The bounce is over

Lots of Democrats were freaking over the last week, and I admit that I've been clicking on Five-Thirty-Eight with some trepidation myself lately, looking at the win probability favoring McCain and resisting the urge to click over to the New Zealand immigration website. But I had a gut feeling that, as the shine came off Sarah Palin, and as it became clear that McCain can't pull in a crowd without her, and especially once McCain said, as the Dow was plunging 500 points, that the fundamentals of the economy were strong, that the poll numbers would turn around. They started a couple of days ago with Research 2000's poll--but that's the one Kos commissions, and you want to be careful about that sort of thing--and then yesterday, the daily trackers were basically even, McCain ahead in some, Obama in others. The momentum is turning. Here's the latest example.

Despite an intense effort to distance himself from the way his party has done business in Washington, Senator John McCain is seen by voters as far less likely to bring change to Washington than Senator Barack Obama. He is widely viewed as a “typical Republican” who would continue or expand President Bush’s policies, according to the latest New York Times/CBS News Poll.

Polls taken after the Republican convention suggested that Mr. McCain had enjoyed a surge of support — particularly among white women after his selection of Gov. Sarah Palin of Alaska as his running mate — but the latest poll indicates “the Palin effect” was, at least so far, a limited burst of interest. The contest appeared to be roughly where it was before the two conventions and before the vice-presidential selections: Mr. Obama had the support of 48 percent of registered voters, compared with 43 percent for Mr. McCain, a difference within the poll’s margin of sampling error, and statistically unchanged from the tally in the last New York Times/CBS News Poll in mid-August.
The five point lead is good news, but better news is that people aren't buying McCain as a change agent, and with the economy looking ever more problematic, that means McCain is in trouble.

There's other good news--Palin has only helped McCain with the conservative base. There's been no rush of independent women to McCain's side, which means we may have heard the last roar of the PUMA for a while. Obama is tied with McCain among white women--by comparison, John Kerry lost white women to George Bush 37 to 56.

And this I found particularly interesting:
And 75 percent said they thought Mr. McCain had picked Ms. Palin more to help him win the election, rather than because he thought that she was well-qualified to be president; by contrast, 31 percent said they thought that Mr. Obama picked Mr. Biden more to help him win the election, while 57 percent said it was because he thought Mr. Biden was well-qualified for the job.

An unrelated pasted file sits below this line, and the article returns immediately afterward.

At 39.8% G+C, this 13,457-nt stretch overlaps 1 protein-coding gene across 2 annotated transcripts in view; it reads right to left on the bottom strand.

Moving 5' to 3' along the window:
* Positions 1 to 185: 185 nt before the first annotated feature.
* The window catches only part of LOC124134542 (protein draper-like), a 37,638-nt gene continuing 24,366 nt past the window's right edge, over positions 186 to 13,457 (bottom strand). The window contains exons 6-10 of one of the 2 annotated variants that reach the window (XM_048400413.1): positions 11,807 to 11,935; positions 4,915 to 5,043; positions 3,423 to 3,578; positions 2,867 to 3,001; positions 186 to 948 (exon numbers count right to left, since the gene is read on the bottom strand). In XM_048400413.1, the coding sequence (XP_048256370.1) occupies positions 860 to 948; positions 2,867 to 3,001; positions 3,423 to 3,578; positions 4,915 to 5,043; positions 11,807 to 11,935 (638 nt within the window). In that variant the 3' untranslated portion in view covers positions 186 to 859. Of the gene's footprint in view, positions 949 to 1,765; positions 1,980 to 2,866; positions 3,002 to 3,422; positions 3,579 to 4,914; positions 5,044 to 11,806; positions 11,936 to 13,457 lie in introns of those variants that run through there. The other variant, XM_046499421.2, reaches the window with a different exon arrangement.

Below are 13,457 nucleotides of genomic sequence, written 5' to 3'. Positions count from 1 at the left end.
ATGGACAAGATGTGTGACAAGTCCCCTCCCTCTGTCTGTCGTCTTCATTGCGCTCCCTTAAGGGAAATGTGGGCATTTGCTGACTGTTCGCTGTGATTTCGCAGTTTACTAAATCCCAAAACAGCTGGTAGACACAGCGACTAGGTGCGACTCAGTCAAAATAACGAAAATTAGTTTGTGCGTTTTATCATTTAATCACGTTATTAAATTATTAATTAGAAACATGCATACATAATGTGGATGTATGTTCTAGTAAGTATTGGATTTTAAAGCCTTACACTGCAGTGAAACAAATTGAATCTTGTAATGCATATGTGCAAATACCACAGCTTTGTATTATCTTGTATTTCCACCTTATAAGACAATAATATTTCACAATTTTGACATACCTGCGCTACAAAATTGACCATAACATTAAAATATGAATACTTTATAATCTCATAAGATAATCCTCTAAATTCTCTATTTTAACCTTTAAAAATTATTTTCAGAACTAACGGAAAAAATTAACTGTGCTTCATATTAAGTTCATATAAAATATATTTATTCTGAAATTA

I find it fascinating because I didn't expect so many people to be so cynical about McCain's pick. I figured that for a question that would fall along party lines, frankly. Voters are generally a lot more cynical about the opposite-party candidate than they are about their own.

McCain is also losing that mavericky sheen he's gotten so accustomed to:
The poll found that 46 percent of voters thought Mr. McCain would continue Mr. Bush’s policies, while 22 percent said he would be more conservative than Mr. Bush. (About one quarter said a McCain presidency would be less conservative than Mr. Bush’s.) At a time when Mr. McCain has tried to appeal to independent voters by separating himself from his party, notably with his convention speech, 57 percent of all voters said they viewed him as a typical Republican, compared with 40 percent who said he was a different kind of Republican.
That's really good news, because the more McCain is seen for what he really is--a dyed-in-the-wool conservative--the more trouble he'll have getting independents to vote for more of the same. It's also a sign that Obama's message is resonating on some level.

One last bit, because this has gone on long enough, I think:
More than twice as many said an Obama presidency would improve the image of the United States around the world, 55 percent, compared with those who believed a McCain presidency would do so. Mr. Obama also gets high marks for “sharing the values most Americans try to live by,” despite concerted Republican efforts to portray him as elite and out-of-touch with average voters. Sixty-six percent said Mr. Obama shared their values, compared with 61 percent who said that about Mr. McCain.
Yup. The elitist tag isn't sticking. Of course, it's hard to make it stick when you've got people like Lady Lynn Forester de Rothschild doing the pasting.

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